'I’ve seen farms where all drenches are failing': How to respond to resistance

11 December 2023
It is  unlikely there will be a new drench hit the market for the next 10 years, which is why it is critical that farmers have good parasite practices in place. Pic: Agrishots
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Rain across the East Coast of Australia has been welcomed by sheep farmers, but with the moisture comes a very unwelcome guest – parasites.

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Rain, followed by days of warm weather are ideal for proliferation of parasitic worms like Barber’s Pole.
Resistant worms have become increasingly problematic and are now being detected in areas they've never been before due to insufficient induction processes following transport.
According to Dr Timothy Elliott, Livestock Technical Product Manager – Sheep at Virbac Australia, one of the most commonly used drenches, Abamectin, no longer provides the efficacy it once did.
“Abamectin is priced very economically and as such has been in widespread use since the 1990s,” Dr Elliott said. “But it’s failing big time. We likely won’t see a new drench hit the market for the next 10 years, which is why it is critical that farmers have good parasite practices in place to help protect the drenches we have.”
Dr Elliott warned that many farmers are still drenching under the assumption that the older drenches are still effective. Unfortunately, that is no longer the case, with 50-70% efficacy now regularly reported, well below the 95% or above that is needed for a drench to be classified as effective.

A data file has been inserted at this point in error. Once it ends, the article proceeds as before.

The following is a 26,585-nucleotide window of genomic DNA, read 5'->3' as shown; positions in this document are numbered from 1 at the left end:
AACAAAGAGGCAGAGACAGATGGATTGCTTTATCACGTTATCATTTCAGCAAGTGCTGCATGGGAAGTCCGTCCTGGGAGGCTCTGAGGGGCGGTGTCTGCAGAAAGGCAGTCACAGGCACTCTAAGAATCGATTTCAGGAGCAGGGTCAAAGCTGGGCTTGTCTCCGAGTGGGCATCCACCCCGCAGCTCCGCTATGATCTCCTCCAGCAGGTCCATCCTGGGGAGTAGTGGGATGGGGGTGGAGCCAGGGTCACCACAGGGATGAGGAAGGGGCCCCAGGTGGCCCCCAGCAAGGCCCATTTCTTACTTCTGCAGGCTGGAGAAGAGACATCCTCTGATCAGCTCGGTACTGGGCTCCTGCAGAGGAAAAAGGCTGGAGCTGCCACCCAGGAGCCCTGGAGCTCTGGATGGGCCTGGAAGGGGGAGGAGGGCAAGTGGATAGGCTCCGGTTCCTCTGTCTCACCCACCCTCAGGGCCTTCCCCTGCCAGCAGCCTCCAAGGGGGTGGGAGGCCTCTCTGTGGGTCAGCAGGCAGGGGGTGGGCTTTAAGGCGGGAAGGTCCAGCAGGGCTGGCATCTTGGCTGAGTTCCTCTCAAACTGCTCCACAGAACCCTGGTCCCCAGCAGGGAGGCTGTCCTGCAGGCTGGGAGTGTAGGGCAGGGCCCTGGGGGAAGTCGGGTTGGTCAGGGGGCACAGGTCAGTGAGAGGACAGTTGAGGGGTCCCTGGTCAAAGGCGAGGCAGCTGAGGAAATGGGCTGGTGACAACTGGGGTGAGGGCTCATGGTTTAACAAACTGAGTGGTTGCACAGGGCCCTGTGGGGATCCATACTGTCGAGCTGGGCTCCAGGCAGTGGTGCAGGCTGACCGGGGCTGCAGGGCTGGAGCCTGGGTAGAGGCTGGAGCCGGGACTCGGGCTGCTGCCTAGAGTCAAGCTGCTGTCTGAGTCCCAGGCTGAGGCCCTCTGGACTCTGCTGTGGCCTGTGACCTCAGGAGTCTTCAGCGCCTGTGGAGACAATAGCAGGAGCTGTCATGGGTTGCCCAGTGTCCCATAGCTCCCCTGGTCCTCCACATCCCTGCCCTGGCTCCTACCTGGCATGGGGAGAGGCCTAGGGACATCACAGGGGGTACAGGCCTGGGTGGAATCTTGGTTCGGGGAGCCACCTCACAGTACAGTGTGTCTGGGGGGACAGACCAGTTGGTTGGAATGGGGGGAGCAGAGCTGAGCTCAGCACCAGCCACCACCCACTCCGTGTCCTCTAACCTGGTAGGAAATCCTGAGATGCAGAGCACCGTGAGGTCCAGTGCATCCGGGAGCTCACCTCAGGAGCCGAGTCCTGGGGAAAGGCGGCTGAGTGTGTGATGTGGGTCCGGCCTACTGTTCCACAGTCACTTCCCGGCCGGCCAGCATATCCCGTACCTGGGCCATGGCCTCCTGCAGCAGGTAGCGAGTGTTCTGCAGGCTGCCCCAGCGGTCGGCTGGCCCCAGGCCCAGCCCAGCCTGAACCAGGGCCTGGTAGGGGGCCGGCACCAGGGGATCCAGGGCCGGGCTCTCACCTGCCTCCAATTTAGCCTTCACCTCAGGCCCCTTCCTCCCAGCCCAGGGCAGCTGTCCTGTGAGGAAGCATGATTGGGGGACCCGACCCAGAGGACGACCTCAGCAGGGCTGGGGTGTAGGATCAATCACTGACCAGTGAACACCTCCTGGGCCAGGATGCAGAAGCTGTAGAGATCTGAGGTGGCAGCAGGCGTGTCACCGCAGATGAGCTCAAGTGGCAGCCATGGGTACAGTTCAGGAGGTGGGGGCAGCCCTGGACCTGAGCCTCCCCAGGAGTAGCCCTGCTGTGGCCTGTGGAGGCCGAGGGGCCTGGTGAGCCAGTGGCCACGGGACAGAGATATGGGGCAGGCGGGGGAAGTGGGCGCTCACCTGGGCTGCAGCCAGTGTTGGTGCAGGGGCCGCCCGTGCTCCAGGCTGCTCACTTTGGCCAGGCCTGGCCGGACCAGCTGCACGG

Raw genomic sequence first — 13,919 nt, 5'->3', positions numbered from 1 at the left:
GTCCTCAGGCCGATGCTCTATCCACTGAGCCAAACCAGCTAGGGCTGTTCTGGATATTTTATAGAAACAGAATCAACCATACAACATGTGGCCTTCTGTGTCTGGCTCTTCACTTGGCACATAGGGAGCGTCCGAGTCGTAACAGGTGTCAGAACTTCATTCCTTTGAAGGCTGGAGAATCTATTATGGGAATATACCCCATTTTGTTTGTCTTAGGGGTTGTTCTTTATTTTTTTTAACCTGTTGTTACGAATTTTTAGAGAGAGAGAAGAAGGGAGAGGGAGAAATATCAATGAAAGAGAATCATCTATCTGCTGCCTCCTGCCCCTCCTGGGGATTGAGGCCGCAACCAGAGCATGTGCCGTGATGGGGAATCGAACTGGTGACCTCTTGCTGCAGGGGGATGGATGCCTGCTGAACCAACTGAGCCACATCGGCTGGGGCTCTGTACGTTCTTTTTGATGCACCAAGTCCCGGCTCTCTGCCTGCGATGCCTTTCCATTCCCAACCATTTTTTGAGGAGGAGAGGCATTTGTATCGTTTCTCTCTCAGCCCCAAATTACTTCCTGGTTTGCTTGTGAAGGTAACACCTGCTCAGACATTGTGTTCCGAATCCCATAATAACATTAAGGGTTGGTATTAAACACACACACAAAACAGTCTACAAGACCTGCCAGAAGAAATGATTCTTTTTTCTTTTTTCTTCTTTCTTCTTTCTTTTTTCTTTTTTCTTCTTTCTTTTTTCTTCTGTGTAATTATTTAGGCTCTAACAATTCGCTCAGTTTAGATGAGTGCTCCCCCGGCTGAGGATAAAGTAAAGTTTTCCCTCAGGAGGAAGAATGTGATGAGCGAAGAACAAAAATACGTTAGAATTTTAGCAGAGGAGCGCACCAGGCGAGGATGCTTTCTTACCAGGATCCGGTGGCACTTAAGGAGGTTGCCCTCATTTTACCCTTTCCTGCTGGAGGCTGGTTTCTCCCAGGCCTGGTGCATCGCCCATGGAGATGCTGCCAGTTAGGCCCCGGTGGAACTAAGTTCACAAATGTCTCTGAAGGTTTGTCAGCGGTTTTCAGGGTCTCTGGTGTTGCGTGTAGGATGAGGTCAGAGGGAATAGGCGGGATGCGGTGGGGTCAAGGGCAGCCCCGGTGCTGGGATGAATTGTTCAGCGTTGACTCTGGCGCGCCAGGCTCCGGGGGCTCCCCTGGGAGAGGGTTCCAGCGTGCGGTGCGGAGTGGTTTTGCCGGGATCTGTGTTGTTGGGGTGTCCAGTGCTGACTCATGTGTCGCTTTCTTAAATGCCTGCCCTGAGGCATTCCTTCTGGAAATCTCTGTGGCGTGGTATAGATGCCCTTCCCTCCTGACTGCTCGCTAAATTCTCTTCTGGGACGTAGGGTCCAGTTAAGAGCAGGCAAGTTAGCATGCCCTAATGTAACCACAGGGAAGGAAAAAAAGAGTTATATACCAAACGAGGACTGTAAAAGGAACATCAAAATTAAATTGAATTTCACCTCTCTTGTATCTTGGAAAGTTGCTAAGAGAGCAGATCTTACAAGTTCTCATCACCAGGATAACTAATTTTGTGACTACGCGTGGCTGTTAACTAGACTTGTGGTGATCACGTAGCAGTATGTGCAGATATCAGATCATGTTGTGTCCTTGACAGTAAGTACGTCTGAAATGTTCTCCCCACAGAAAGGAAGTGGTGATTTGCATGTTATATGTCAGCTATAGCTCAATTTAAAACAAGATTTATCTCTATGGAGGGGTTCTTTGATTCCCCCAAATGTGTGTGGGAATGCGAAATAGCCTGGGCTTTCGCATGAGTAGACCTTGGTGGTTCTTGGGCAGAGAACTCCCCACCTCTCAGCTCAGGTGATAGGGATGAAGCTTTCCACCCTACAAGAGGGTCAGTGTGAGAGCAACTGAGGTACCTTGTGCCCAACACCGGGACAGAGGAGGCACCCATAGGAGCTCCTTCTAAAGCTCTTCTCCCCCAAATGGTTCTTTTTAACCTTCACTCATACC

“Resistance is getting to be a significant problem,” Dr Elliott said. “I’ve seen some farms where all drenches are failing.”
It adds up to be an unnecessary and ineffective expense, including the cost of the drench itself at 30c - $1.20 per animal, the time spent mustering a mob, and the production drop due to stressed animals. 
“A lot of the cheaper drenches are no longer working due to being on the market for 20+ years which makes them seem cheap but will actually cost the farmer money as the most expensive drench, is the one that doesn’t work,” Dr Elliott said.
For a worm like Barber’s Pole that is often drench-resistant, that also means lower rates of growth and lower wool production. 
In worst cases, as many as 40% of the flock may not survive.
“Death is the tip of the iceberg. Because Barber’s Pole is a bloodsucking worm, the animal is anaemic. In an outbreak you’ll see sheep really lag behind or fall down during a muster. On the animal itself, it is associated with bottle jaw and pale gums.”
Prevention key

The most important thing a farmer can do is to ensure parasites don’t get onto the property in the first place.
Failing to do so can have drastic consequences, Dr Elliott said, citing a recent case he had seen.
“A farm with an effective drenching practice had taken delivery of six rams. Those rams were given an ineffective quarantine drench, and they all had highly resistant Barber’s Pole. The rams were joined with the ewes, who picked up the parasite, and their lambs picked them up too. Within 12 months, those multi-resistant Barber’s Pole were all over the farm,” he explained.